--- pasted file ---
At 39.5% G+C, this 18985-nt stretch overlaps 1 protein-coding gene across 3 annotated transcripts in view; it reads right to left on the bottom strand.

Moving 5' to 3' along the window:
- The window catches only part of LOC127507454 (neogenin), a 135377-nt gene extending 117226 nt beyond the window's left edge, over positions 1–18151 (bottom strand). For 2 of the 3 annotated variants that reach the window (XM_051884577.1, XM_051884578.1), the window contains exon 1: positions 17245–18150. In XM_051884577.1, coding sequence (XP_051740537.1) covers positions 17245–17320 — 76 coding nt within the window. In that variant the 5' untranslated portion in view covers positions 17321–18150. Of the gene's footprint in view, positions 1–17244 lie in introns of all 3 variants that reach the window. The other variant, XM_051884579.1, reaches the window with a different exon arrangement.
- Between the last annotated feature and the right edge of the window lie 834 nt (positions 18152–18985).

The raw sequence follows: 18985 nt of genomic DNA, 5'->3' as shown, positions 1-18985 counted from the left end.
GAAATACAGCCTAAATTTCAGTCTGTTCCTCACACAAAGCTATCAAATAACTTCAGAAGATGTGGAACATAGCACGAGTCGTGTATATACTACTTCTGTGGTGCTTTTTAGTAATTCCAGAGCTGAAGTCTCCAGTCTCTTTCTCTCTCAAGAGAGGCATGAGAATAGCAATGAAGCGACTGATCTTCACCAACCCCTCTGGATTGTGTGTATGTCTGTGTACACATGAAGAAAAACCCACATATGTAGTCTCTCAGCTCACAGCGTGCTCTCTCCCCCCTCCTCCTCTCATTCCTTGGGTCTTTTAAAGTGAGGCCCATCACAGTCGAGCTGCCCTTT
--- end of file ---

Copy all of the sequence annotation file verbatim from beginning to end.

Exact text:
At 39.5% G+C, this 18985-nt stretch overlaps 1 protein-coding gene across 3 annotated transcripts in view; it reads right to left on the bottom strand.

Moving 5' to 3' along the window:
- The window catches only part of LOC127507454 (neogenin), a 135377-nt gene extending 117226 nt beyond the window's left edge, over positions 1–18151 (bottom strand). For 2 of the 3 annotated variants that reach the window (XM_051884577.1, XM_051884578.1), the window contains exon 1: positions 17245–18150. In XM_051884577.1, coding sequence (XP_051740537.1) covers positions 17245–17320 — 76 coding nt within the window. In that variant the 5' untranslated portion in view covers positions 17321–18150. Of the gene's footprint in view, positions 1–17244 lie in introns of all 3 variants that reach the window. The other variant, XM_051884579.1, reaches the window with a different exon arrangement.
- Between the last annotated feature and the right edge of the window lie 834 nt (positions 18152–18985).

The raw sequence follows: 18985 nt of genomic DNA, 5'->3' as shown, positions 1-18985 counted from the left end.
GAAATACAGCCTAAATTTCAGTCTGTTCCTCACACAAAGCTATCAAATAACTTCAGAAGATGTGGAACATAGCACGAGTCGTGTATATACTACTTCTGTGGTGCTTTTTAGTAATTCCAGAGCTGAAGTCTCCAGTCTCTTTCTCTCTCAAGAGAGGCATGAGAATAGCAATGAAGCGACTGATCTTCACCAACCCCTCTGGATTGTGTGTATGTCTGTGTACACATGAAGAAAAACCCACATATGTAGTCTCTCAGCTCACAGCGTGCTCTCTCCCCCCTCCTCCTCTCATTCCTTGGGTCTTTTAAAGTGAGGCCCATCACAGTCGAGCTGCCCTTT